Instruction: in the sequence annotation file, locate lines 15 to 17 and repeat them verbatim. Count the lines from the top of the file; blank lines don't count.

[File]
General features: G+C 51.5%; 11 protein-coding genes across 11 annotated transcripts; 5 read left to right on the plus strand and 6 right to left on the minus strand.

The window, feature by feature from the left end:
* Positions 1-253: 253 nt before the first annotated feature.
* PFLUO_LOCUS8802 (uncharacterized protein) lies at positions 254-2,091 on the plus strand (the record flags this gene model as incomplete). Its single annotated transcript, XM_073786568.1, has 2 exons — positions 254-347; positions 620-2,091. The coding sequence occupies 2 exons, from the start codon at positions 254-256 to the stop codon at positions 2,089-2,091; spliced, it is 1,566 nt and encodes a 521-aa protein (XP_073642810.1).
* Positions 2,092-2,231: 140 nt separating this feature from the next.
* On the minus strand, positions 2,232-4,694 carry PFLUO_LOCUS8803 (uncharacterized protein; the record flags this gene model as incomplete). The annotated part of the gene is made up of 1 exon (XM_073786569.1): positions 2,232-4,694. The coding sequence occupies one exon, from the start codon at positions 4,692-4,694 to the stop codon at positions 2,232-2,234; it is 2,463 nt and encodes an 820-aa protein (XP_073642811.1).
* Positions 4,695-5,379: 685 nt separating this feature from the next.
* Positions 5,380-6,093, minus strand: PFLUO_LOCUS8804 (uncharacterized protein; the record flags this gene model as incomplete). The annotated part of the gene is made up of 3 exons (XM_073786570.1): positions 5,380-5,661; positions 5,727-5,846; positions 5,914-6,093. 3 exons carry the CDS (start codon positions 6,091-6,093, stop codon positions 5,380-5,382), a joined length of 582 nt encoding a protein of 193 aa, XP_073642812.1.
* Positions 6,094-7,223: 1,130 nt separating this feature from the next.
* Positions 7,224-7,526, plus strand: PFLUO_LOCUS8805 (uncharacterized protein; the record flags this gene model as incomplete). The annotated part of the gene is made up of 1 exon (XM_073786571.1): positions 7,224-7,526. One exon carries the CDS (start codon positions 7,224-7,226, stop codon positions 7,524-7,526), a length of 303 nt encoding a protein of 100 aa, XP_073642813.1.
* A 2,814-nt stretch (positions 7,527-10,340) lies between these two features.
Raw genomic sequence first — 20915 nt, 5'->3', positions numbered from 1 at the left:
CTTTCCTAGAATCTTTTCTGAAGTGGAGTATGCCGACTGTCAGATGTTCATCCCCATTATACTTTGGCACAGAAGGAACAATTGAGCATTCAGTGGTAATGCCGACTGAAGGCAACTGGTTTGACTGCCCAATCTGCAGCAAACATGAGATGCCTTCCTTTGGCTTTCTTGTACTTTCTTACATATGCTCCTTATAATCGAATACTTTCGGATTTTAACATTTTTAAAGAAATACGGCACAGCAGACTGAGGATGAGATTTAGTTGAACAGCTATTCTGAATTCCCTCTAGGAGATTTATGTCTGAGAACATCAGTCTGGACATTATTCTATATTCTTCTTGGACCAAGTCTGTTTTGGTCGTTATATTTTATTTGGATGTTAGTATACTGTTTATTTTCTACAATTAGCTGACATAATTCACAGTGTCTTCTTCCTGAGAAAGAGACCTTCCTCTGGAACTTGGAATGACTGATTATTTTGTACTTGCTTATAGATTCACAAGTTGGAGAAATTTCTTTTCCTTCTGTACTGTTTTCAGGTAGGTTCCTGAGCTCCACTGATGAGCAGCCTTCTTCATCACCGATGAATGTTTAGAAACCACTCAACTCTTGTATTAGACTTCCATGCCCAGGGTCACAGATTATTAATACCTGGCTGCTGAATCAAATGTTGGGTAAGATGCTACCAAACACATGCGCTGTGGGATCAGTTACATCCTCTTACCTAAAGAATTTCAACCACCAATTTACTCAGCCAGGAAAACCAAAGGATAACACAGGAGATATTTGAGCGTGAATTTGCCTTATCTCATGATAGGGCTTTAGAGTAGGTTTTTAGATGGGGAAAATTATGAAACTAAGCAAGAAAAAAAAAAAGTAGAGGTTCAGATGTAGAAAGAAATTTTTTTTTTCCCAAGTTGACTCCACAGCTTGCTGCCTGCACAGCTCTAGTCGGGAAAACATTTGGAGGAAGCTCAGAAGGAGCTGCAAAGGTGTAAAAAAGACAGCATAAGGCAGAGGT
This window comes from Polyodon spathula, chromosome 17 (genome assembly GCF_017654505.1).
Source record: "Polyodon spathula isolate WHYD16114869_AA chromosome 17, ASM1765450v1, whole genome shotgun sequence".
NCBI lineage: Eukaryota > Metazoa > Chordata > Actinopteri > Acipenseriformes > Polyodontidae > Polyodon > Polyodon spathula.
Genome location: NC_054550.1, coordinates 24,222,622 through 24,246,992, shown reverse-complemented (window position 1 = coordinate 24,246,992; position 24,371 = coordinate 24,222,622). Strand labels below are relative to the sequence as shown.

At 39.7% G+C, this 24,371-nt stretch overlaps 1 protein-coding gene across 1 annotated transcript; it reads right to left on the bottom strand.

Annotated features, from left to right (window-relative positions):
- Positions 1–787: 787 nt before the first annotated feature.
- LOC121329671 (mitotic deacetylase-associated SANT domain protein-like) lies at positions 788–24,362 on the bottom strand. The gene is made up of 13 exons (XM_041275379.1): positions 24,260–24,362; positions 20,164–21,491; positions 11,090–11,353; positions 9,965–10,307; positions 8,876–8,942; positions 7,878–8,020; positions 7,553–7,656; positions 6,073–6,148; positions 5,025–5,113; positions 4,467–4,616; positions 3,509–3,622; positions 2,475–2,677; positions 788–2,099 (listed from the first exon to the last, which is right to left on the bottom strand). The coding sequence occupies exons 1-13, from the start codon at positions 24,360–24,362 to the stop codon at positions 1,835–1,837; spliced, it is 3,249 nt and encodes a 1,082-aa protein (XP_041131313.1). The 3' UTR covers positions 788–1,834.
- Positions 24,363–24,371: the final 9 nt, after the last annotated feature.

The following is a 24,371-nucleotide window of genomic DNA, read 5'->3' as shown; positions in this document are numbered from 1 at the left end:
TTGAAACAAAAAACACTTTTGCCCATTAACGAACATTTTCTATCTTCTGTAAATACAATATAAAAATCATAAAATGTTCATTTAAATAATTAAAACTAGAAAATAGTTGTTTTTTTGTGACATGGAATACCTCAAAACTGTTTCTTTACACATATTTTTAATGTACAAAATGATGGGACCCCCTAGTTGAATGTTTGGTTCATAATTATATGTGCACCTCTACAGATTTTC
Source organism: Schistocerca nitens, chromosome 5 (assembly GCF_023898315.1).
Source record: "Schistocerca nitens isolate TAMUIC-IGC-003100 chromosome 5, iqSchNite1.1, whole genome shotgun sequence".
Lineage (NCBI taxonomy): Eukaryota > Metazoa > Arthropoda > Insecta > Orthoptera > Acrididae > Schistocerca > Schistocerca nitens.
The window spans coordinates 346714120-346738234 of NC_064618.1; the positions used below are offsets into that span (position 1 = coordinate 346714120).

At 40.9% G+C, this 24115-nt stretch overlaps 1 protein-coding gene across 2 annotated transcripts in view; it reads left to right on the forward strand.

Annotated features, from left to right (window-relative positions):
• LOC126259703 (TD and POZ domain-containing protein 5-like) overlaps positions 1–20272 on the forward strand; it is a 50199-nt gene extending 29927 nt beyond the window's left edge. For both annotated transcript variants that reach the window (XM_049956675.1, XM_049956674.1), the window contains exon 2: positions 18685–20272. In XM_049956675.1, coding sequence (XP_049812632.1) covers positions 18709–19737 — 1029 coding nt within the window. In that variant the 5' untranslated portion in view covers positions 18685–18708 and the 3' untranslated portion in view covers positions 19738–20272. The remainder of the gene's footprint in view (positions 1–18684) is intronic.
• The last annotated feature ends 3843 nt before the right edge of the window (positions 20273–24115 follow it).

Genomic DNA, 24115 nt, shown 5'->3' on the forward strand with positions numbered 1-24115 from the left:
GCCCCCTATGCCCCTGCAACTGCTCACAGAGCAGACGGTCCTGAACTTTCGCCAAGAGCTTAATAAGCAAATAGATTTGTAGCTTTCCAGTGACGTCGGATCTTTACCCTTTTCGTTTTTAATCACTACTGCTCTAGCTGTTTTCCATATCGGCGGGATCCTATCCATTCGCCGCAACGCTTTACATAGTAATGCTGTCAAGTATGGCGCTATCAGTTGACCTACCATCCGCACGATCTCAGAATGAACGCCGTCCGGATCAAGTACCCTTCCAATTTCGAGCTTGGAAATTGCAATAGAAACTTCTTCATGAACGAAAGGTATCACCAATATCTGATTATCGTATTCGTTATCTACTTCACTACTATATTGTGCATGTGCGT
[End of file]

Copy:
Source record: "Polyodon spathula isolate WHYD16114869_AA chromosome 17, ASM1765450v1, whole genome shotgun sequence".
NCBI lineage: Eukaryota > Metazoa > Chordata > Actinopteri > Acipenseriformes > Polyodontidae > Polyodon > Polyodon spathula.
Genome location: NC_054550.1, coordinates 24,222,622 through 24,246,992, shown reverse-complemented (window position 1 = coordinate 24,246,992; position 24,371 = coordinate 24,222,622). Strand labels below are relative to the sequence as shown.